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Tuesday, Jul 23, 2024

Energy Local fuel prices should remain stable despite attacks

Although some states have seen gasoline prices climb as high as $6 a gallon, the World Trade Center tragedy last week is not expected to have much effect on the supply or price of fuel locally.

Fred Gorell, spokesman for Chevron, said the supply of fuel was adequate, and urged consumers to stick to their normal purchase patterns.

He also read a statement from the company which rebuked retailers for raising prices after the terrorist attack.

“We are particularly incensed where any retailer is taking advantage of customers through extraordinary price increases. We strongly urge all retailers to do everything in their power to maintain normal marketplace pricing since that is in the best interest of our customers and our nation,” the statement read.

Chevron will also exercise restraint in its pricing decisions in the aftermath of the terrorist attacks, Gorell said.

There are some things Chevron has no control over, such as the supply of crude oil. However, within those constraints, the company will work to make sure that gasoline and other transportation fuels remain available, helping to keep prices in check.

Jeff Wilson, spokesman for the Western States Petroleum Association, agreed. Earlier, there had been some worry over supply problems immediately after the bombing, since the ports at Los Angeles and Long Beach had been closed.

Within 24 hours, however, the ports opened with increased security, and tankers are now able to get in and out, he said.

Charles Langley, gasoline analyst with the Utility Consumers’ Action Network, expects local prices to remain stable. The reported spikes of gasoline elsewhere were caused by consumer panic, not any real problem with supply, he said.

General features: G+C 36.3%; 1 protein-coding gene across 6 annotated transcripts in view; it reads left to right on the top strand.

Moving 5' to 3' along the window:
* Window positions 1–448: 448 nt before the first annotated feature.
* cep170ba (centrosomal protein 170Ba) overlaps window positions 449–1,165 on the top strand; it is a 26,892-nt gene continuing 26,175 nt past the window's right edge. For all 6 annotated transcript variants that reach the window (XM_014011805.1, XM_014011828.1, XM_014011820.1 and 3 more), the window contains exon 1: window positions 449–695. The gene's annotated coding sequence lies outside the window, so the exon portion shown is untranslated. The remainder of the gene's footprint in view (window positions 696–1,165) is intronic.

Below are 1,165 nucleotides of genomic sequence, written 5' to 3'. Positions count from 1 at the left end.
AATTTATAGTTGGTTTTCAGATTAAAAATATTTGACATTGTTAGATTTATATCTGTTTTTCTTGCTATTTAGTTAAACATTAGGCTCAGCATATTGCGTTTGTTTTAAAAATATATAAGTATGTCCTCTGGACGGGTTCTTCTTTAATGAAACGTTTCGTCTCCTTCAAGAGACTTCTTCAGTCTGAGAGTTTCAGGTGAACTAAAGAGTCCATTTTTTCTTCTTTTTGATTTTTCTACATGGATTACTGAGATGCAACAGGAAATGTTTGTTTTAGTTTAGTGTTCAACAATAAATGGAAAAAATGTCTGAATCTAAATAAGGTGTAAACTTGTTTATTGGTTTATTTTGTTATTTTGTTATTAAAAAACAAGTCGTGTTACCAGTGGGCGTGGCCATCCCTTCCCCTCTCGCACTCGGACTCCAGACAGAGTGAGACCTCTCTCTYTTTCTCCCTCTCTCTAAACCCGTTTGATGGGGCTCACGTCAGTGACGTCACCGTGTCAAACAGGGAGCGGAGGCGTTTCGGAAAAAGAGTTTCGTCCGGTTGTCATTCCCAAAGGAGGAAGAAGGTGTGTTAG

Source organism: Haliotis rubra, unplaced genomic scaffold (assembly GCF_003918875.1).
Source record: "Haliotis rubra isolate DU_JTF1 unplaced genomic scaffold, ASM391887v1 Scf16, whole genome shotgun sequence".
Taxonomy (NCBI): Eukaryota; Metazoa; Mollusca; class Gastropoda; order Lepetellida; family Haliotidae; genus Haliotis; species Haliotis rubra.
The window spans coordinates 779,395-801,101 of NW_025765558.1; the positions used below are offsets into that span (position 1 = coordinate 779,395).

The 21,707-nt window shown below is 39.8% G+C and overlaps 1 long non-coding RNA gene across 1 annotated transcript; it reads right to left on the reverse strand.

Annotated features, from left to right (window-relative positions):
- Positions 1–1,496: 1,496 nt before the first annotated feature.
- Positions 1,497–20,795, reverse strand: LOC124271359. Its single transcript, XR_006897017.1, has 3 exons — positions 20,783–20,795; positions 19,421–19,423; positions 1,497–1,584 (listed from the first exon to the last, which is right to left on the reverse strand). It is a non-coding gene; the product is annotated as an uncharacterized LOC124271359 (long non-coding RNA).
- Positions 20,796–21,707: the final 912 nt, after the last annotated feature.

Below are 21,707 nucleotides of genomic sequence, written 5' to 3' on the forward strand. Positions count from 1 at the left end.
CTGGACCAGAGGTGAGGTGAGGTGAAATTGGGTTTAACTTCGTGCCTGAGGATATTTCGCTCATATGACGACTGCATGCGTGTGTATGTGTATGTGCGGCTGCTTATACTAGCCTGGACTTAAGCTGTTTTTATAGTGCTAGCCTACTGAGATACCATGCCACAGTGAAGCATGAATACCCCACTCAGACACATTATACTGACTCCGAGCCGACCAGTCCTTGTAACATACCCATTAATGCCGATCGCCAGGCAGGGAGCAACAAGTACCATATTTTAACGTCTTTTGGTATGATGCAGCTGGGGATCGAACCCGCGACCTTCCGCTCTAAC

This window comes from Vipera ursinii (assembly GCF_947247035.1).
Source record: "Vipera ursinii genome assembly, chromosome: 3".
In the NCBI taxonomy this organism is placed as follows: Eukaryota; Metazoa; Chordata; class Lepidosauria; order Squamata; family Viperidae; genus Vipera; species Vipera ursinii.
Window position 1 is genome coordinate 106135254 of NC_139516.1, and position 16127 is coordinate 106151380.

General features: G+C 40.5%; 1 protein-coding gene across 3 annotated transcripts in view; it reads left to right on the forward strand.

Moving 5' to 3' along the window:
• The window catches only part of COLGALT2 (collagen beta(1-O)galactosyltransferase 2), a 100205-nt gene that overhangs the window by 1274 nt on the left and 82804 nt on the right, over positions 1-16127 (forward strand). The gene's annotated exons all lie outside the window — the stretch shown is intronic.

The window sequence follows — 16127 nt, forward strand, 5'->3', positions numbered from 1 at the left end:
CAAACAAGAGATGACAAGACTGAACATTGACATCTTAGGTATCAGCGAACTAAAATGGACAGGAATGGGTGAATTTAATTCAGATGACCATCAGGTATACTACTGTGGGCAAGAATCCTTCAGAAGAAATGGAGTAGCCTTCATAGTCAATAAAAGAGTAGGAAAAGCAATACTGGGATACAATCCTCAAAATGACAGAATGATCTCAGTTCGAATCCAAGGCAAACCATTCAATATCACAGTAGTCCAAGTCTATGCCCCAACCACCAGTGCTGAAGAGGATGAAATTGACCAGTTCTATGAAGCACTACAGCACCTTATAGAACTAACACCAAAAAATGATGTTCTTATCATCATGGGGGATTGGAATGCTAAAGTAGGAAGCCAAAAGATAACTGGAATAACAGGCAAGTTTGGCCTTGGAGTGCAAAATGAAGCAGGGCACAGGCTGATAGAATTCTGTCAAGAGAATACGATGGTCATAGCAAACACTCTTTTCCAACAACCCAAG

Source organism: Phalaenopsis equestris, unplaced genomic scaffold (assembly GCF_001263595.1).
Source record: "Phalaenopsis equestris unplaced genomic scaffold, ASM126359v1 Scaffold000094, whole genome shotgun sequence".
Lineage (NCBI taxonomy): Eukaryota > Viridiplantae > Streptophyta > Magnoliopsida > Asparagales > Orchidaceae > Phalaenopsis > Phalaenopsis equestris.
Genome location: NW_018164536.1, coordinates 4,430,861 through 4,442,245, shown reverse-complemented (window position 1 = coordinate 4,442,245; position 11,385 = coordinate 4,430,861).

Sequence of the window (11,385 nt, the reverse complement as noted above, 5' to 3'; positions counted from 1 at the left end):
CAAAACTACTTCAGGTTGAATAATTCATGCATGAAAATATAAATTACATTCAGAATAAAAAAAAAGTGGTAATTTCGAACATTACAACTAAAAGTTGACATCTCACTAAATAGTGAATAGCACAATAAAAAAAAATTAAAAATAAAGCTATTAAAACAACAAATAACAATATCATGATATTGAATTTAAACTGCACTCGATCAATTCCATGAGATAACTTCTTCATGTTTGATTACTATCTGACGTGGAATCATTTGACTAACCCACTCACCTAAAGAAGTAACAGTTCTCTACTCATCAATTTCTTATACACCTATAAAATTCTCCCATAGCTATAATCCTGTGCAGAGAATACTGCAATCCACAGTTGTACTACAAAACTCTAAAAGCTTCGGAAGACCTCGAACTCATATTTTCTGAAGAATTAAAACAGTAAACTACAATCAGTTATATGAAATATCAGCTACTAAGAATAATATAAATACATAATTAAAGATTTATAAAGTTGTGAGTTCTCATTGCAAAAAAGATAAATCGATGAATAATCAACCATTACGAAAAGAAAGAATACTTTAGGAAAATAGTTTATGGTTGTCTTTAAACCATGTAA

One gas station seemed to be acting on its own as it raised prices to $6 a gallon, according to news reports. Significantly, that gas station was in Oklahoma City, where people lived through a previous terrorist bombing and were more likely to be panicked, Langley said.

“The perception of the problem has created the problem,” he added.

As of press time, only one wholesaler has raised prices locally, and only slightly. The rest of them are holding the line, Langley said.

“We heard reports that one of the major refineries for California raised prices 20 cents, then backed down to a 10-cent increase a few hours later,” he said. “We’ve seen Exxon, Mobil and British Petroleum , which is affiliated with Arco here in California , all promise not to raise their prices.”

There’s no reason for a price increase, Langley added. The supply lines are open and the fuel is flowing freely.

Right now, refiners don’t want the price of gas to go up, he said.

“It would really be bad form for the oil industry to profit from an act of war like this,” he said. “We’ve gone to war over oil, we’ve shed blood for oil, and I think they realize it would be a public relations nightmare if they even appear to be profiting from this type of carnage and human misery.”

Californians shouldn’t worry about price increases elsewhere, Langley added. Due to geographical concerns, such as difficulty moving gasoline over the Rocky Mountains, California gets only 10 percent of its gas from the East, he said.

In the past, that geographical barrier has prevented California and the West from enjoying the lower prices the rest of the country experienced. This time, the state may be insulated from price spikes elsewhere, Langley said.

However, supply disruptions can leave California vulnerable. All it takes is a loss of 3 to 4 percent of supply for the state to experience price spikes of its own, he said.

However, this is unlikely. The only thing that would send prices upward is if a major refinery were to go off line due to actual or rumored terrorist activity, Langley said.

Dan Kramer, spokesman for the California Independent Petroleum Association, said local refiners are not worried too much about sabotage at in-state refineries. However, the recent terrorist bombing highlights the need for increased domestic production, since the alleged culprits come from the same region of the globe as our nation’s oil supply, he said.

“What if, in the future, our supply gets cut off from the Middle East?” Kramer asked. “If we don’t have our own supply, these folks, who appear to be radical fundamentalist factions from the Middle East, are going to control our economy.”


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